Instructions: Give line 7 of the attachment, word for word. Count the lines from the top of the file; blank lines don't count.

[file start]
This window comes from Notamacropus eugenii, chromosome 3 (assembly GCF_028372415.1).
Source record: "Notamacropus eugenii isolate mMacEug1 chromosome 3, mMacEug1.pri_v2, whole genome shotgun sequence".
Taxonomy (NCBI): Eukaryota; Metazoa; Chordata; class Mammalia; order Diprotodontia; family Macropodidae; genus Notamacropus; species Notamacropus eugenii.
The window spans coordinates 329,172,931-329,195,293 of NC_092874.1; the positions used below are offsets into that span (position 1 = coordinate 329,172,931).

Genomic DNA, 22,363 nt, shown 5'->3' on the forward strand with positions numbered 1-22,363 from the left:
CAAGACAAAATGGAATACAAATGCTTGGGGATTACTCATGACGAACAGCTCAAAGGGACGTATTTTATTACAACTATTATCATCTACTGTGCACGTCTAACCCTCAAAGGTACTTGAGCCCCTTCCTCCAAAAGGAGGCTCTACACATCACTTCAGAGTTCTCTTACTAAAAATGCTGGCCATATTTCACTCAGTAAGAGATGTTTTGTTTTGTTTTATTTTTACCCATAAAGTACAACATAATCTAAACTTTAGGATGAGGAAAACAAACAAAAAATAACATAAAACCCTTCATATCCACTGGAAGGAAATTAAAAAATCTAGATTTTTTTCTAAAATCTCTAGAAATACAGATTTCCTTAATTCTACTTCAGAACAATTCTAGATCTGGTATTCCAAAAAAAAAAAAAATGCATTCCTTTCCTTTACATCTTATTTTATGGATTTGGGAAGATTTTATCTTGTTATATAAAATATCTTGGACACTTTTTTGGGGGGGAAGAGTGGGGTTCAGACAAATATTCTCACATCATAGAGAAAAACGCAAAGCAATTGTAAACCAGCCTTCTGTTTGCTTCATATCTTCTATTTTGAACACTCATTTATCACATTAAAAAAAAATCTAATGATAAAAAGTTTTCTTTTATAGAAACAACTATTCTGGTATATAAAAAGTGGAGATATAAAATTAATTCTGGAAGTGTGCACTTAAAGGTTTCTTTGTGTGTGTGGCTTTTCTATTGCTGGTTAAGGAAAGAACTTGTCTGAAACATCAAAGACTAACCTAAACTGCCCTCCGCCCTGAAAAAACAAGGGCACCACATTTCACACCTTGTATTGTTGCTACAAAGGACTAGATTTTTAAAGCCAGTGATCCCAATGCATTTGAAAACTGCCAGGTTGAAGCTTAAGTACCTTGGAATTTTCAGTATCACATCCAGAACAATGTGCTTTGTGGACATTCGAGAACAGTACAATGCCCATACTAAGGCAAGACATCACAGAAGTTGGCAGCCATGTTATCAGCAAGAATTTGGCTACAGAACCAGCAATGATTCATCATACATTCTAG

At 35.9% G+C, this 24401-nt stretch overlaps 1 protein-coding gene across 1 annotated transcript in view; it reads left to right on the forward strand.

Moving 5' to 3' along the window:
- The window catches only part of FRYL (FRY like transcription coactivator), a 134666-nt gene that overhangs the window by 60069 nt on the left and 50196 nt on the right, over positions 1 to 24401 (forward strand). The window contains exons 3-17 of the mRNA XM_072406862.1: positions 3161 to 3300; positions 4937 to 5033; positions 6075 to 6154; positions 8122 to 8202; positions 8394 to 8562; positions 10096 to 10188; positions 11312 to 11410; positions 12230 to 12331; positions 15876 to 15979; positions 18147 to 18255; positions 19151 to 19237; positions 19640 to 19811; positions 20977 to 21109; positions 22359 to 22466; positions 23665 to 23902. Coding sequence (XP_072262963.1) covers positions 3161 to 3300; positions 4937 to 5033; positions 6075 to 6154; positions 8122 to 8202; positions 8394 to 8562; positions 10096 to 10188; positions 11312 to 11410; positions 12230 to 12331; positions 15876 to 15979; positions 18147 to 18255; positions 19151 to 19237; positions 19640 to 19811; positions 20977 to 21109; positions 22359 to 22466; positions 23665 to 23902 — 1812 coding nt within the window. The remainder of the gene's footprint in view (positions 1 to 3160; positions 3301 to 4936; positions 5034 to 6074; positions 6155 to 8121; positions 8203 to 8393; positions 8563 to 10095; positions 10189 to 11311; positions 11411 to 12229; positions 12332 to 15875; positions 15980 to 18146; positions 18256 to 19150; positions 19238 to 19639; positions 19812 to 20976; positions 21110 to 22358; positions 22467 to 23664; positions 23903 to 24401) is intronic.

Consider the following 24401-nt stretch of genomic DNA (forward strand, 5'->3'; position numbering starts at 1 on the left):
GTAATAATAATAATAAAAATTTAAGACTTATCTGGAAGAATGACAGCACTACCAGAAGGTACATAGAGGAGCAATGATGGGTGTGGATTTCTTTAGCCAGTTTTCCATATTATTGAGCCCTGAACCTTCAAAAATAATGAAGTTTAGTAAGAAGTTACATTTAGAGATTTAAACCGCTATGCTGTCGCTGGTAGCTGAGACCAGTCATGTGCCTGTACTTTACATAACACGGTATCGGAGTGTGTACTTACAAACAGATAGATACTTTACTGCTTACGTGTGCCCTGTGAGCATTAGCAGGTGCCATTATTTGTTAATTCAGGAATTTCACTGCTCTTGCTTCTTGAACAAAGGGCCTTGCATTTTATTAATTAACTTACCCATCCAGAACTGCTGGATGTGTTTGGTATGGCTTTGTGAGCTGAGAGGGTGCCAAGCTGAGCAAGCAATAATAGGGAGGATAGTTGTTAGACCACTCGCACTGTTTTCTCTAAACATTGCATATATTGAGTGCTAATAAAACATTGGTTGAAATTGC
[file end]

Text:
At 35.9% G+C, this 24401-nt stretch overlaps 1 protein-coding gene across 1 annotated transcript in view; it reads left to right on the forward strand.